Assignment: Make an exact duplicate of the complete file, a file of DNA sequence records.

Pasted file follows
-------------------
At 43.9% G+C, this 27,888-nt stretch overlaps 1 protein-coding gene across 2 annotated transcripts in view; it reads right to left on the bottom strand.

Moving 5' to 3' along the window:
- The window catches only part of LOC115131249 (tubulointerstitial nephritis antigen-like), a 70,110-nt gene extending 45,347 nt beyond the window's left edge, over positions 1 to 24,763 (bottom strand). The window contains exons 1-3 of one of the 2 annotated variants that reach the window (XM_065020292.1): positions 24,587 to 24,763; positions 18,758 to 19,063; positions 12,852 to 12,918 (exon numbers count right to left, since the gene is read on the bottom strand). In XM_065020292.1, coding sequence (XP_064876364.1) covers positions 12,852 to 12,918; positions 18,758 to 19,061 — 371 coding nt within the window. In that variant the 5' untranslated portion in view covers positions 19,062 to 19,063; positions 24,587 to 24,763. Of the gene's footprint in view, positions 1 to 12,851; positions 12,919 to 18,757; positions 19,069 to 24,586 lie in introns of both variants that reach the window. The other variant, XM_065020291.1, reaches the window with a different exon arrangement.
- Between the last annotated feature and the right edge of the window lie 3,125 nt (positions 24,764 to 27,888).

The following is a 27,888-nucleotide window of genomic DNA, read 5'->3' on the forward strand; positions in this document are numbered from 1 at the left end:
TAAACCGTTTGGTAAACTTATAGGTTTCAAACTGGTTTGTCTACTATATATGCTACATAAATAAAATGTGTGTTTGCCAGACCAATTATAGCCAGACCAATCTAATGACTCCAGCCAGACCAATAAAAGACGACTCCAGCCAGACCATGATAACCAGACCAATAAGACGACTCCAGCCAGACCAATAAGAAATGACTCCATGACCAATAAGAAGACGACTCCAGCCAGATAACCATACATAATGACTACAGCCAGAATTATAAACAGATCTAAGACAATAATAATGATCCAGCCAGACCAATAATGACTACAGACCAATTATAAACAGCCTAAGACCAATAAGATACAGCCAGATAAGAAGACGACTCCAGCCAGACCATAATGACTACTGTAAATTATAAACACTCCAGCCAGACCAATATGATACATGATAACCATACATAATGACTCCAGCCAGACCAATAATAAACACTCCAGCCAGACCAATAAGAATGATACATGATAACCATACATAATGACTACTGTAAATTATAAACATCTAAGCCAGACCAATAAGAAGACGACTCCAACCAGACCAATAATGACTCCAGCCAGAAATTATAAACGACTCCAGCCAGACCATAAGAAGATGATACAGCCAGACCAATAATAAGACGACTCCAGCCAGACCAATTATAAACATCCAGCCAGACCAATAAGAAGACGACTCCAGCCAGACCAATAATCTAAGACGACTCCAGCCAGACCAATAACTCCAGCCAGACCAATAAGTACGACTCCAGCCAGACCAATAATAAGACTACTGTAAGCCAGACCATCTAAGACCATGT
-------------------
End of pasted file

At 43.9% G+C, this 27,888-nt stretch overlaps 1 protein-coding gene across 2 annotated transcripts in view; it reads right to left on the bottom strand.

Moving 5' to 3' along the window:
- The window catches only part of LOC115131249 (tubulointerstitial nephritis antigen-like), a 70,110-nt gene extending 45,347 nt beyond the window's left edge, over positions 1 to 24,763 (bottom strand). The window contains exons 1-3 of one of the 2 annotated variants that reach the window (XM_065020292.1): positions 24,587 to 24,763; positions 18,758 to 19,063; positions 12,852 to 12,918 (exon numbers count right to left, since the gene is read on the bottom strand). In XM_065020292.1, coding sequence (XP_064876364.1) covers positions 12,852 to 12,918; positions 18,758 to 19,061 — 371 coding nt within the window. In that variant the 5' untranslated portion in view covers positions 19,062 to 19,063; positions 24,587 to 24,763. Of the gene's footprint in view, positions 1 to 12,851; positions 12,919 to 18,757; positions 19,069 to 24,586 lie in introns of both variants that reach the window. The other variant, XM_065020291.1, reaches the window with a different exon arrangement.
- Between the last annotated feature and the right edge of the window lie 3,125 nt (positions 24,764 to 27,888).

The following is a 27,888-nucleotide window of genomic DNA, read 5'->3' on the forward strand; positions in this document are numbered from 1 at the left end:
TAAACCGTTTGGTAAACTTATAGGTTTCAAACTGGTTTGTCTACTATATATGCTACATAAATAAAATGTGTGTTTGCCAGACCAATTATAGCCAGACCAATCTAATGACTCCAGCCAGACCAATAAAAGACGACTCCAGCCAGACCATGATAACCAGACCAATAAGACGACTCCAGCCAGACCAATAAGAAATGACTCCATGACCAATAAGAAGACGACTCCAGCCAGATAACCATACATAATGACTACAGCCAGAATTATAAACAGATCTAAGACAATAATAATGATCCAGCCAGACCAATAATGACTACAGACCAATTATAAACAGCCTAAGACCAATAAGATACAGCCAGATAAGAAGACGACTCCAGCCAGACCATAATGACTACTGTAAATTATAAACACTCCAGCCAGACCAATATGATACATGATAACCATACATAATGACTCCAGCCAGACCAATAATAAACACTCCAGCCAGACCAATAAGAATGATACATGATAACCATACATAATGACTACTGTAAATTATAAACATCTAAGCCAGACCAATAAGAAGACGACTCCAACCAGACCAATAATGACTCCAGCCAGAAATTATAAACGACTCCAGCCAGACCATAAGAAGATGATACAGCCAGACCAATAATAAGACGACTCCAGCCAGACCAATTATAAACATCCAGCCAGACCAATAAGAAGACGACTCCAGCCAGACCAATAATCTAAGACGACTCCAGCCAGACCAATAACTCCAGCCAGACCAATAAGTACGACTCCAGCCAGACCAATAATAAGACTACTGTAAGCCAGACCATCTAAGACCATGT